And the winner is….

A couple weeks ago I submitted a cover design to CrowdSpring for Guy Kawasaki‘s new book.

I was hopeful there early on (even got a positive comment from Guy himself!), but alas the $1,000 prize was not to be mine. Bummer.   Even so, it was still a valuable experience for me in a couple of ways.  I got the opportunity to make the digital acquaintance of a couple of people, including Ross Kimbarovsky (one of the founders of CrowdSpring) and a buyer on another project who happened by and really liked my work. I also got a chance to chit-chat with a couple of other designers on the project whose work I really liked.  I always enjoy an excuse to meet new people.

As an in-house designer, quite often the only creative solution I see on a project is my own. It was really interesting to watch so many solid ideas develop in so many different directions, when all of us were given the same basic project specs. I spent a good amount of time deconstructing some of the others’ designs, figuring out their thought process and why they made some of the design choices they did, or figuring out what I would have done differently. Excellent opportunity to stretch the creative brain.

If you haven’t stopped by yet, go take a peek at some of the great work there.  If you’re a designer, CrowdSpring can be a quick dose of “real world” inspiration so go check out what directions your fellow creatives are heading in these days.  If you are in the market for a designer for an upcoming project, it might also be a good way to do some window shopping.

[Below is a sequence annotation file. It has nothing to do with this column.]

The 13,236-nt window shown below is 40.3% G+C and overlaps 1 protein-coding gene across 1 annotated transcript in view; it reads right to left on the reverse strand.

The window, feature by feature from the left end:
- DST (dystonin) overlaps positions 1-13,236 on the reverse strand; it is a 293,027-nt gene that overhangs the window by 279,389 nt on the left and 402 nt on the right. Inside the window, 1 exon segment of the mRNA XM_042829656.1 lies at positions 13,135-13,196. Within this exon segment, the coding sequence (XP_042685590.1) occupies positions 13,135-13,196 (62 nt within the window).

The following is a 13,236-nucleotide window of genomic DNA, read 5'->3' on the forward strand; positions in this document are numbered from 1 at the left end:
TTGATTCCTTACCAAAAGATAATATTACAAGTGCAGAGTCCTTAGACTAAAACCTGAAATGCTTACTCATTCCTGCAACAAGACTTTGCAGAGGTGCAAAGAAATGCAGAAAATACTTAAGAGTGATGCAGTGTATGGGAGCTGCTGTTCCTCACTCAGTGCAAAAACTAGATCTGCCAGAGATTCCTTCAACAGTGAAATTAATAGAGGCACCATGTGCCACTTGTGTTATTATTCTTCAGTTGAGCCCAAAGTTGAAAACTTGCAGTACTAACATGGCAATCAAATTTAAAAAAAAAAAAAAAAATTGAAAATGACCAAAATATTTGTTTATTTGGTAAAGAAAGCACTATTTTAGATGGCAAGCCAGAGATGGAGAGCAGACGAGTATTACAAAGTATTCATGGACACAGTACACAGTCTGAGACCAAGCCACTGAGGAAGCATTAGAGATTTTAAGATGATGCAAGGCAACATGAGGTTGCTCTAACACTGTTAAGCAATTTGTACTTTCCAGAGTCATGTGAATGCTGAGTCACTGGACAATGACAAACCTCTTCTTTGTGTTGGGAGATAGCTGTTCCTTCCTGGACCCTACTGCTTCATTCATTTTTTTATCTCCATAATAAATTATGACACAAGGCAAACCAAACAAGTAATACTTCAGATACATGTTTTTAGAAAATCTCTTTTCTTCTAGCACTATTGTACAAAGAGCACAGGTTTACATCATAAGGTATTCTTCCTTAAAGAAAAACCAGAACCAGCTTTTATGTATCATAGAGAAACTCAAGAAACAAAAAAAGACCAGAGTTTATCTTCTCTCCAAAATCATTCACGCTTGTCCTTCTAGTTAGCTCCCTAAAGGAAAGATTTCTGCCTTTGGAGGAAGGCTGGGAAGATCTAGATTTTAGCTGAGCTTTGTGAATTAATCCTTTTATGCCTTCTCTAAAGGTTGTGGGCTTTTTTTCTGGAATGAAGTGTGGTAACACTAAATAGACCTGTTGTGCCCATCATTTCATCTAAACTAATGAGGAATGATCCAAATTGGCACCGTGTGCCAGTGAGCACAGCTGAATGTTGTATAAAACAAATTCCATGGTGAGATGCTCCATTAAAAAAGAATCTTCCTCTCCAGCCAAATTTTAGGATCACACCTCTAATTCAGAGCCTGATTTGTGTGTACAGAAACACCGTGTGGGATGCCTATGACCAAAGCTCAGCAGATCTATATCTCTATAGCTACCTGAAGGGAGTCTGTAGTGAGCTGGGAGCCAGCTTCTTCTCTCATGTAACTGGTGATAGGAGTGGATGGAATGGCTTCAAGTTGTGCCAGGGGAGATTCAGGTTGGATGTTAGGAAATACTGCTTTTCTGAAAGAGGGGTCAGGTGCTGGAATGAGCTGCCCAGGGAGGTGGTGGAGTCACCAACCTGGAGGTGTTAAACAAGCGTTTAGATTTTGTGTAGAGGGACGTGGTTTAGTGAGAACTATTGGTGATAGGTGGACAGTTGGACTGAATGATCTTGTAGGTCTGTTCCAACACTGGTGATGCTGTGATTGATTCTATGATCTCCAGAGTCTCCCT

All in all,  a very good experience. The thousand bucks certainly would have been nice, but you can’t win them all.  I’ll get ’em next time. 😉

Add to FacebookAdd to DiggAdd to Del.icio.usAdd to StumbleuponAdd to RedditAdd to BlinklistAdd to TwitterAdd to TechnoratiAdd to Yahoo BuzzAdd to Newsvine

crowdSPRING: making a case for the demon of design

So tonight I made my first submission to crowdSPRING.  Yeah, I know, I know — they’re the bane of the design community, they’re cheapening the industry, yada yada yada…  As a professional designer I should hate them, right?

Nope. I like them just fine.

And here’s why.  There are many talented people out there that don’t have “professional” design backgrounds, or young’uns that just haven’t gotten their big break.  I believe they deserve a chance. So what if it means an increase of competition in the industry?  Competition is good — it keeps us on our toes.

There are many UNtalented people out there who think they are designers. (Some of these get a paycheck in the industry, by the way.) If their submission stinks, they’ve only wasted their own time, and a little of the buyer who has to sift through the crappy entries.  Has no effect on the rest of us.

It’s an easy way for those of us with talent to make a little pin money on our own terms.  No beating the bushes for freelance clients, and no being saddled with clients or jobs you don’t want.  You pick the gigs you’re interested in, and when you have the time. Sounds like a sweet deal to me.

It’s a great outlet for all that pent-up artistry that doesn’t get to see the light of day at your regular job. It gives you a chance to flex your creative muscle on a variety of projects that you normally wouldn’t get a chance to do. And you don’t have to stand idly by while your hard work suffers through design by committee – YOU get to call all the shots for once and let the work stand on its own merits.

It’s an excuse to create good stuff for your portfolio. We all know we’re “supposed to,” but when is the last time you sat down and created a “pretend” design to maybe show to a prospective employer one day?  Um, never?  Thought so.

And last but not least, it’s a good way to make professional connections and do higher-profile work that you wouldn’t be able to otherwise. Let’s say that Guy Kawasaki (who submitted a creative brief for the cover of his new book) falls head-over-heels in love with my design.  Where else in the world would I get the opportunity to do work for him? He’s certainly not going to find me in Podunk, NJ, even if he tried.

All boats rise and fall with the tide.

The tide is changing, and my boat is ready. Is yours?

Add to FacebookAdd to DiggAdd to Del.icio.usAdd to StumbleuponAdd to RedditAdd to BlinklistAdd to TwitterAdd to TechnoratiAdd to Yahoo BuzzAdd to Newsvine